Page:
I kpow po greater luxury than sitting alone in the stern on fine pights, when there is no one within hearing but the helmsman, and sights of beauty meet the eye wherever it turns Behind, the light from the binnacle alone gleams upon the deck ; dim, shifting lights and shadows murk out the full sails against the sky, and stars look down between The young moon drops silently into the sea afar. Io our wake is a long train of pale fire, perpetually renewed as we hiss through the dark wares. On such a quiet night, how startling is a voice from the deck, or a shout of laughter from the cabin ! More than onco, when I heard the voices of children, and the barking of a dog from the steerage, I wholly forgot for the moment that I was at sea, and, looking up, was struck breathless at the sight of the dim, gray, limitless expanse. Never, however, did I see the march of the night so beautiful over hill, dale, wood, or plain, as over the boundless sea, roofed with its complete arch. The inexpressible slepce, the undinimed lustre, the steady, visible motion of the sky, make tbe night what it can nowhere be on land, unless in the midst of the Great Desert, or on a high mountain-top. It is not the clear still nights alove that are beautiful. Nothing can be more chilling to the imagination than the idea of fog, yet I have seen exquisite sights iv a night sog; not in a pervading durable mist, but in such a fog as is common at sea, thick and driving, with spaces through which the moon may shine down, making clusters of silvery islands ou every side. This was an entirely new appearance to me, and the white archipelago was a spectacle of great beauty. Then, again, the action of the ship in a strong night-breeze is fine, cutting her steady way through the seething water, and dashing them from her sides so uniformly and strongly, that for half a mile on either hand the sea is as a white marble floor gemmed with stars ; just like a child's idea of the pavement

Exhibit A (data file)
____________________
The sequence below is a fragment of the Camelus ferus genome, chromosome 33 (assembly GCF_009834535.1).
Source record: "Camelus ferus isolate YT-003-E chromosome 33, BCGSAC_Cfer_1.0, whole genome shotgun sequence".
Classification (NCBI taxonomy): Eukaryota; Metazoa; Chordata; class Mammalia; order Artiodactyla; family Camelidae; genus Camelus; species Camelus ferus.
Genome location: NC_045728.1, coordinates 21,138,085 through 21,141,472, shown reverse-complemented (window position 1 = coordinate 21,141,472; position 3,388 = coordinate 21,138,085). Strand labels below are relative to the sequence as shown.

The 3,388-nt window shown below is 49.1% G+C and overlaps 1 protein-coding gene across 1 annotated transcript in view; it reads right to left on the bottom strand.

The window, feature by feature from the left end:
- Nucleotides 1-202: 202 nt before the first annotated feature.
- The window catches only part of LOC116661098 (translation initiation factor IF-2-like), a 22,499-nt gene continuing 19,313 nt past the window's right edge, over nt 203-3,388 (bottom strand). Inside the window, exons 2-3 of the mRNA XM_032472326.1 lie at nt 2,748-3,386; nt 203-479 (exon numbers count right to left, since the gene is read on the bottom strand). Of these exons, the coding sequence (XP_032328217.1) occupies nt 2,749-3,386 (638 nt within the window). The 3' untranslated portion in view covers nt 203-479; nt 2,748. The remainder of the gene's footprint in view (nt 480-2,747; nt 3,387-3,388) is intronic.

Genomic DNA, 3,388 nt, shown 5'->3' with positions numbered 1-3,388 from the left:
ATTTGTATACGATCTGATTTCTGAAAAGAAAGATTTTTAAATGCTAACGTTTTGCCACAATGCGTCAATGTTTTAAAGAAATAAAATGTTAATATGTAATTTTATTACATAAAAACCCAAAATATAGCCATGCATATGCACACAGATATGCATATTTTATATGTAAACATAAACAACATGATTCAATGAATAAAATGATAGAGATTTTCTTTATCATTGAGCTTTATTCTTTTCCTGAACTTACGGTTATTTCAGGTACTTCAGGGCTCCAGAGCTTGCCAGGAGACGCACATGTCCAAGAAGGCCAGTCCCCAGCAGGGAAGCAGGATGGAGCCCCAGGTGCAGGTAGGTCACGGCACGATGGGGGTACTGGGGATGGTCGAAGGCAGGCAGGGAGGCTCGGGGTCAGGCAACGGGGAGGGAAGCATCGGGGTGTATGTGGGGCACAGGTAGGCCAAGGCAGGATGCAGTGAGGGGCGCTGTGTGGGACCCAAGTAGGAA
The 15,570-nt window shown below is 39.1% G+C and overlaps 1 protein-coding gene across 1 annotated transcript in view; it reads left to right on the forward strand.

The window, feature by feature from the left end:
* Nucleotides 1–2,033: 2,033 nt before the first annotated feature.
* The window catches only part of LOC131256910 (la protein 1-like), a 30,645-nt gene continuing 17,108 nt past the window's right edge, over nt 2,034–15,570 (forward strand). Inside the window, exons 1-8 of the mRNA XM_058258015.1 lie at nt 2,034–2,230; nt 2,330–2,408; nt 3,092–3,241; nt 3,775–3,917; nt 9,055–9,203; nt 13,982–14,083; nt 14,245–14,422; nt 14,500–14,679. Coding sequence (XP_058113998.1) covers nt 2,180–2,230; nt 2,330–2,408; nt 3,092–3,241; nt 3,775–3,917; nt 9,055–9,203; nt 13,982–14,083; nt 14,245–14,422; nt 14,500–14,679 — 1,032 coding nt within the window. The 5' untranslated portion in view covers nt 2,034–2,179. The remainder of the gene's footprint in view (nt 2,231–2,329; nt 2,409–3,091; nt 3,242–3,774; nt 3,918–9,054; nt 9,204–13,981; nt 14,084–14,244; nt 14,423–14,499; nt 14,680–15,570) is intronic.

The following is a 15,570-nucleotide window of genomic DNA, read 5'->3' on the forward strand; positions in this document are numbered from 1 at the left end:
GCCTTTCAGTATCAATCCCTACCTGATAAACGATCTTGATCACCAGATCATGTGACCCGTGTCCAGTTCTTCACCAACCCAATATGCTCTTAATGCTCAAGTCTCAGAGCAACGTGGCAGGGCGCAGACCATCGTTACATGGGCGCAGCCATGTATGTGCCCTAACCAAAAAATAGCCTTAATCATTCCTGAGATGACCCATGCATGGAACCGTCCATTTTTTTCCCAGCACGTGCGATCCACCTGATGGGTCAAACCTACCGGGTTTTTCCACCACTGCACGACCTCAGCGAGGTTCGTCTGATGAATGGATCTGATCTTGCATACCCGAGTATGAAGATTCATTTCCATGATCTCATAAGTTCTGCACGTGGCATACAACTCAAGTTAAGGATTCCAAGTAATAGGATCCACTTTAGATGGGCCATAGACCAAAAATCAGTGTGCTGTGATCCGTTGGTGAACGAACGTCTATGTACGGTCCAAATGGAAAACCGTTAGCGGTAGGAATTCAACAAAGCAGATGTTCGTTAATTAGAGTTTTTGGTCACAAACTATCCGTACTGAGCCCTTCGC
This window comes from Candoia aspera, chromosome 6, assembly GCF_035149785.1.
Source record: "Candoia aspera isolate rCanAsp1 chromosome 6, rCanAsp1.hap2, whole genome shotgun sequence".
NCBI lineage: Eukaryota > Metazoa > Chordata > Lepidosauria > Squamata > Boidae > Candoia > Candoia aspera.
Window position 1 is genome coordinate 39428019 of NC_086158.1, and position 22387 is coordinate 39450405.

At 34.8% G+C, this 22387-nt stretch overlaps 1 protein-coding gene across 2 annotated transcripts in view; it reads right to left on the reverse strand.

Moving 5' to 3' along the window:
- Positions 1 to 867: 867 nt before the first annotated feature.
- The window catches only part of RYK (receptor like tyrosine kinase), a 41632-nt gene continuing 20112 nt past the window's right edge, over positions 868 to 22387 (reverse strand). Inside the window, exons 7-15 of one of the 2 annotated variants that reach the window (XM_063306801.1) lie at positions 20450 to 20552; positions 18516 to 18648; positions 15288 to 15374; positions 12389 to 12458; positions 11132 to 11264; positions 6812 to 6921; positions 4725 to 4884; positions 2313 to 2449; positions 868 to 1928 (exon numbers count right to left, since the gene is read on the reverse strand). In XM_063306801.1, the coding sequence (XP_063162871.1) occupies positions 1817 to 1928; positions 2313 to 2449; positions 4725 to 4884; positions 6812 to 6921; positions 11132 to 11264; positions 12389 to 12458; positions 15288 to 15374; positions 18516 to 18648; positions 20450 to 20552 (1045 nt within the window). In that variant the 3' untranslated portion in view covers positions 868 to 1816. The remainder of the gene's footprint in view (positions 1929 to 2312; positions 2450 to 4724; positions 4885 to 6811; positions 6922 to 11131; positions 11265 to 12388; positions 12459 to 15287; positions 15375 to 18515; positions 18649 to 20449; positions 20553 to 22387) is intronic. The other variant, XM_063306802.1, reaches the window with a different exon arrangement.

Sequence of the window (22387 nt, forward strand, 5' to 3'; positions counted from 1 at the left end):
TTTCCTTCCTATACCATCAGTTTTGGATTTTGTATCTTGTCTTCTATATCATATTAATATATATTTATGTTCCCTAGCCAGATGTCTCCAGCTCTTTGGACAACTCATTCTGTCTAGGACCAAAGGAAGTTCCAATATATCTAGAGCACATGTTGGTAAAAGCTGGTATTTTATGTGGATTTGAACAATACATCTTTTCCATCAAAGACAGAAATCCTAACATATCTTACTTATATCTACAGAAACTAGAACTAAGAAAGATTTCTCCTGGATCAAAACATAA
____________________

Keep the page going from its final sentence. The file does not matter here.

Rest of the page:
of the heavenly courts. Such are the hours when all that one has ever known or thought that is beautiful, comes back softly and mysteriously; spatches of old songs, all one's first loves in poetry and in the phantasmagoria of nature. No sleep is sweeter than that into which one sinks in such a mood, when one's spirit drops anchor amid the turbulence of the outward world, and the very power of the elements seems to shed stillness into the soul."